I think how we wear our hair is an expression of how we feel about ourselves.

7U6A4963We use our hair to creatively enhance different aspects of ourselves and to make us feel a certain way. I love that we are seeing a lot of cultural norms around hair being broken, bent, and shifted. I think that gender bending has become a great way to get people to think about the gray areas of life differently. 

Tell us about your experience with your own hair, which is stunningly beautiful. 

7U6A4298I really try to keep things very simple with my hair. Yes, it is long, but I find that long hair is actually much less maintenance than having short hair. I used to do all kinds of crazy things with my cut and color when I was a teenager, but have found that I prefer to keep my hair much more natural these days. There is a lot going with my style and my image as it is, so although my hair is long and well taken care of, keeping it simple is the name of the game for me. The changes I make to my hair are subtle, and I am always considering things like the health of my hair and how naturally it will grow out without a lot of fuss.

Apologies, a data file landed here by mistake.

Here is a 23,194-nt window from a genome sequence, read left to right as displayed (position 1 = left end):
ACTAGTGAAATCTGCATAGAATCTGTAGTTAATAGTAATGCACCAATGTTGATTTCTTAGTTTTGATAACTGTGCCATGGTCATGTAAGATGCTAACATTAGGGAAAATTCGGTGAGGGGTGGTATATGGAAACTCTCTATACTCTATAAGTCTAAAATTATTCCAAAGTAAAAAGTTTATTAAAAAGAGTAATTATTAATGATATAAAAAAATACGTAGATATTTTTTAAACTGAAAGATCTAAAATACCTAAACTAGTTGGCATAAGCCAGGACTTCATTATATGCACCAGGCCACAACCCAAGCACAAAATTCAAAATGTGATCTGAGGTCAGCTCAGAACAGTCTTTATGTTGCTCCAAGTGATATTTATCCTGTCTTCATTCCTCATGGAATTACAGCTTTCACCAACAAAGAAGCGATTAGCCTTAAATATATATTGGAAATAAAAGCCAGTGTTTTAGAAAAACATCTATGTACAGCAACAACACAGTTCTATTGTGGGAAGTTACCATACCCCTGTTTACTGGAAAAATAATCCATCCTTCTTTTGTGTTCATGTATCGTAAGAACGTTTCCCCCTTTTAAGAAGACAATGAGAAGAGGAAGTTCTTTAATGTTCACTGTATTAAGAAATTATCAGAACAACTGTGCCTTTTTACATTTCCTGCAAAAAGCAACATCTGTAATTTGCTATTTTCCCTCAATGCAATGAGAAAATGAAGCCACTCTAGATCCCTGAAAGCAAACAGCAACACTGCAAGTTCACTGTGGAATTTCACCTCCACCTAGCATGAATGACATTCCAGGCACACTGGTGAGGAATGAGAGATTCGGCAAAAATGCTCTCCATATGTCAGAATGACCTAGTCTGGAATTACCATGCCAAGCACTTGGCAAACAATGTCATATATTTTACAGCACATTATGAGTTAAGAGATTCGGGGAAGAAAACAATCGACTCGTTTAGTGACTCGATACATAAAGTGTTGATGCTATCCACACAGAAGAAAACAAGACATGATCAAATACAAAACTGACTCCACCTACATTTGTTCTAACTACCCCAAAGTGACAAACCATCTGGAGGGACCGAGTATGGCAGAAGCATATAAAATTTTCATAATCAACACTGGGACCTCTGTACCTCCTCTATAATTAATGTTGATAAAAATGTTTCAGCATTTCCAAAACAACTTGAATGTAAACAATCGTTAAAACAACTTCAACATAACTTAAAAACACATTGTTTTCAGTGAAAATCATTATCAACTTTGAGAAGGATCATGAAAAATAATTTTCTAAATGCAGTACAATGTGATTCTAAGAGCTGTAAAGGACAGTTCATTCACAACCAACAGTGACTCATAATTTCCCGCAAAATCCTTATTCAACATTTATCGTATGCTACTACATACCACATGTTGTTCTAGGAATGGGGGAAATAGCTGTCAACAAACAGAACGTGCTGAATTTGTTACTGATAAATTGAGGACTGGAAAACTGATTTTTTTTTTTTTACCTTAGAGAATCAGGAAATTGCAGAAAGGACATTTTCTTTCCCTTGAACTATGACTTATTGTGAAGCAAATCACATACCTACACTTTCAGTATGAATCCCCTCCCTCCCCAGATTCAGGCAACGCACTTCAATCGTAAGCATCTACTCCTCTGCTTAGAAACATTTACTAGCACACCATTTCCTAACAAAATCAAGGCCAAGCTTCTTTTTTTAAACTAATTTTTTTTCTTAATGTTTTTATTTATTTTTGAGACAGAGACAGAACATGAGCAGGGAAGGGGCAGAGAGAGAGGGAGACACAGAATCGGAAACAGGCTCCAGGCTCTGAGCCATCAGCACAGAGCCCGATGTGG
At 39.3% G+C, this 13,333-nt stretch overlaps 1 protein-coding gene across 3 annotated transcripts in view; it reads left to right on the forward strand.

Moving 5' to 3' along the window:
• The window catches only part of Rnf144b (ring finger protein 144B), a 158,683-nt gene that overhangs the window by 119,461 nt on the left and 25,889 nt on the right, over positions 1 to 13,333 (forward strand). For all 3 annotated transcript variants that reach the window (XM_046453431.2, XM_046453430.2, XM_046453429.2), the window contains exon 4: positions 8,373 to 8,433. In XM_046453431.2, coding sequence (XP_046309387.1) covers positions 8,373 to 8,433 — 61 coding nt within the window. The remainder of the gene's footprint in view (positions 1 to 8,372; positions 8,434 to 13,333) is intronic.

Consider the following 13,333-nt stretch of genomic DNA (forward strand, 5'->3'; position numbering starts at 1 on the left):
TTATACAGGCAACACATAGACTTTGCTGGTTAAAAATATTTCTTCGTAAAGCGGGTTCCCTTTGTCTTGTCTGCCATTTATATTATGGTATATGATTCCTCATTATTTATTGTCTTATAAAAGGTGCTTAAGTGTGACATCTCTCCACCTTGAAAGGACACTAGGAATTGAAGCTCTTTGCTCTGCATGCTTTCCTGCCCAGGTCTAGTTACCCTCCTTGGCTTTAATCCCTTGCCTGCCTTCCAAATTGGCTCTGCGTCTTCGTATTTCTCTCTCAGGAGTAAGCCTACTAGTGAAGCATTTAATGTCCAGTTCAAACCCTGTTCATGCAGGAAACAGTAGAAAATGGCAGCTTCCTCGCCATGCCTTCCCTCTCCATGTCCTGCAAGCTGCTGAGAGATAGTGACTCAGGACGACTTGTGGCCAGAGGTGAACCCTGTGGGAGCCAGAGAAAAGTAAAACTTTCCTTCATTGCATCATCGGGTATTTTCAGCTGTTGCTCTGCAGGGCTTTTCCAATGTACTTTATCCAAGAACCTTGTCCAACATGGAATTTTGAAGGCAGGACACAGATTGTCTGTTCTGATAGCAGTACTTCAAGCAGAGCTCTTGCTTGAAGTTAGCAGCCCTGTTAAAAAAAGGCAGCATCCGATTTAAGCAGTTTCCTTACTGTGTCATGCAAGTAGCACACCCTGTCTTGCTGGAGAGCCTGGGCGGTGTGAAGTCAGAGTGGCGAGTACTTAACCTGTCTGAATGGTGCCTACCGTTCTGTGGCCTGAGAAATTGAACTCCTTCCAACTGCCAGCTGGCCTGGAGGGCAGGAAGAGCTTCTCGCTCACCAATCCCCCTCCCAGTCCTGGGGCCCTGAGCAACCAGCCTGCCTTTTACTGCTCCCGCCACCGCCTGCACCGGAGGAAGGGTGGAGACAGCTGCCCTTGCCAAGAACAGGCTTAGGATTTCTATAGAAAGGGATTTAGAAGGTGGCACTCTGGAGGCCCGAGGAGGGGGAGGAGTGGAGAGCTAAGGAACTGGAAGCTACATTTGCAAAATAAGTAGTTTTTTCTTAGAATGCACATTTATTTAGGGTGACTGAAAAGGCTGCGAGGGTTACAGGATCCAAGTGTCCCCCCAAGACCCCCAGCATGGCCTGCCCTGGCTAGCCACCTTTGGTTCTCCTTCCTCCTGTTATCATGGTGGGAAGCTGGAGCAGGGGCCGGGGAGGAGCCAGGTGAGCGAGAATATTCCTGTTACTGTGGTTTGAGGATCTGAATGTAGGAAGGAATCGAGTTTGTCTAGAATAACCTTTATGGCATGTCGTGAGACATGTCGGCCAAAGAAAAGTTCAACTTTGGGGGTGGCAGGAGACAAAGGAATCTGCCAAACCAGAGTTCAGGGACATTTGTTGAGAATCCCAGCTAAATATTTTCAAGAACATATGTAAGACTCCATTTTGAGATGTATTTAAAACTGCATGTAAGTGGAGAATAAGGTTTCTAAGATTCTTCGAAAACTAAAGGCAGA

Healthy hair is beautiful hair, there’s just no way around that one. So the more we tweak and change our minds and stress the hair out, the more we have to compensate for how we are asking our hair to perform for us. I like to imagine other’s hair (and my own) as a living, breathing plant. If you feed and water it, prune it, love it, and nurture it … it will blossom into a beautiful and fragrant climbing rose. If not, then you may be dealing with something more like a dried up cactus, or other type plants that are accustomed to trying to survive in harsh conditions.

It all comes down to the decisions we make about our hair. Sometimes we have to ask ourselves, “why do I feel the need to change my hair color again? Why do I suddenly want to chop it all off? Is it an emotional reason, am I dissatisfied with something in my life and just trying to take control by making a change with my hair?” 

I know this was the case in my own hair experience as a teenager making all kinds of crazy hair choices and changes. If we always make decisions about our hair based on emotional reasons, then more than likely we will be dealing with cactus hair before too long. 

I always try and challenge people to look within before they try and micromanage what’s happening on the outside. 

What is your specialty with hair?

7U6A9764 I love texture! I work a lot with curly hair, and I really enjoy that, but I also love creating and adding texture with haircutting. I approach haircutting very much like sculpture, and adding different texture gives your work a special signature and unique feel. 

In terms of hair color,  I am a maniac for balayage! I love how free form the process is, and how the hair literally becomes your canvas. It can be bold, it can be subtle, it can be natural , it can be whatever you want it to be… its just beautiful. 

Who are your muses, inspirations?